a reply to: Sigrun
Molech/Moloch was one of the watchers from Mt. Hermon in the days of Jared [Yered]. About 469 years after Adam or 3301 BCE ---
Dr. Stephen Pidgeon in his Eth Cepher gives a great understanding of this watcher who is indeed one of the gods of Abraham's era.
Who Is Molek ------------
Friday, February 2, 2018 at 12:00 AM
We have often talked about the worship of Molek. For instance: Vayiqra (Leviticus) 18:21 And you shall not let any of your seed pass through the fire
to Molek, neither shall you profane את eth-the name of your ELOHIYM: I am YAHUAH.
When we take a look at the concordance we find that the definition of Molek (מֶלךְ) is “the chief deity of the Ammonites” (Strong’s H4432).
Of course, this is not the root. Malak (מַלךְ) is the root. A careful examination shows that both words are spelled mem, lamed, kaf sofit – in
both instances. Malak means to reign; or, inceptively, to ascend the throne. Compare with melek (מֶלךְ) (Strong's H4428), meaning king. We can
see here, how we might find that the word Molek would mean king, or royalty of the Ammonites. However, we get that extra leap from king to deity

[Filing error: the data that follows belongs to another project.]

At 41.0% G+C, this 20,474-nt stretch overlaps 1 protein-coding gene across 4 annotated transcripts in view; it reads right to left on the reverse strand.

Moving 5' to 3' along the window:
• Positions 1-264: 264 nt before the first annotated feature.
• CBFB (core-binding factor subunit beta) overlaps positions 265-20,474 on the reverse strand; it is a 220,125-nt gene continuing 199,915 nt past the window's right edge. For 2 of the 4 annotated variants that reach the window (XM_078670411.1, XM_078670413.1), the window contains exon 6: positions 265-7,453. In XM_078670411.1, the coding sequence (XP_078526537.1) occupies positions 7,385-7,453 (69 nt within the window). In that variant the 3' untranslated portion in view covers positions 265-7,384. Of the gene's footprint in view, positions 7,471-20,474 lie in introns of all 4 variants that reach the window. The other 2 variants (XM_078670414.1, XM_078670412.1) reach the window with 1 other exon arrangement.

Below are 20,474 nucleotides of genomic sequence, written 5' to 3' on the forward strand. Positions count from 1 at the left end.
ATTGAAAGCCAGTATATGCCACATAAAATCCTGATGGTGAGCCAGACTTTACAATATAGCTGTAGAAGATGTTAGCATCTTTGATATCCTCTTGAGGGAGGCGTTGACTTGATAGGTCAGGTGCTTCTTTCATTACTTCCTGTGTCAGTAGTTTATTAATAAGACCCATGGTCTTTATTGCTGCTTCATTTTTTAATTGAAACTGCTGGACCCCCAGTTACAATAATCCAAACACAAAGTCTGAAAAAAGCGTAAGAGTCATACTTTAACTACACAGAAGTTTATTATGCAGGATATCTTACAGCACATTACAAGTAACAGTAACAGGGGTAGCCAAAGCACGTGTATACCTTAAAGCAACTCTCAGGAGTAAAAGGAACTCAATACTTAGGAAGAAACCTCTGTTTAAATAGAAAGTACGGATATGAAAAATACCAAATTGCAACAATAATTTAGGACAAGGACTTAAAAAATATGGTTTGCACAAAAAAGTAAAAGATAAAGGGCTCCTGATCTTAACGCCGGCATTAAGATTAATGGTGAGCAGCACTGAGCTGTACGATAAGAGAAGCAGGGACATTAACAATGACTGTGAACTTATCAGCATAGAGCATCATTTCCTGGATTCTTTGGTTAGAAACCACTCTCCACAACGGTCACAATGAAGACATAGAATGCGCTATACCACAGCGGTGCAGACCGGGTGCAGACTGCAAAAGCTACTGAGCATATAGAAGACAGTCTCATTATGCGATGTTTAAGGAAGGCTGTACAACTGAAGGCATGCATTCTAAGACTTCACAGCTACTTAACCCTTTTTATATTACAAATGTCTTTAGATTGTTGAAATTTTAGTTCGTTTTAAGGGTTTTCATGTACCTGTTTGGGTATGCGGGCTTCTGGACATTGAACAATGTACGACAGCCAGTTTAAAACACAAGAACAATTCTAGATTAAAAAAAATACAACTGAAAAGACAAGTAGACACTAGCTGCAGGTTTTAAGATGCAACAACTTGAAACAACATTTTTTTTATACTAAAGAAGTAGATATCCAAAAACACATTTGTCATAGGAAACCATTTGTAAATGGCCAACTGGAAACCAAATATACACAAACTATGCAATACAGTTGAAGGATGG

somehow, in the contexts where this word appears.
Vayiqra (Leviticus) 20:2-5
Again, you shall say to the children of Yashar’el: Whoever he be of the children of Yashar’el, or of the strangers that sojourn in Yashar’el,
that gives any of his seed to Molek; he shall surely be put to death: the people of the land shall stone him with stones. 3 And I will set את eth-my
face against that man and will cut him off from among his people; because he has given of his seed to Molek, to defile את eth-my sanctuary, and to
profane את eth-my holy name. 4 And if the people of the land do any way hide את eth-their eyes from the man, when he gives of his seed to Molek,
and not kill him: 5 Then I will set את eth-my face against that man, and against his family, and will cut him off, and את eth all that go a
whoring after him, to commit whoredom with Molek, from among their people.
Melekiym Ri’shon (1 Kings) 11:7
Then did Shalomah build a high place for Kemosh, the abomination of Mo’av, in the hill that is before Yerushalayim, and for Molek, the abomination
of the children of Ammon.
Here, in this passage, we see a further exposition of this name Molek, now calling him the abomination of the children of Ammon. None of these
describe Molek as a deity, so one might wonder how the Strong’s interpreters reached the conclusion that Molek was a deity.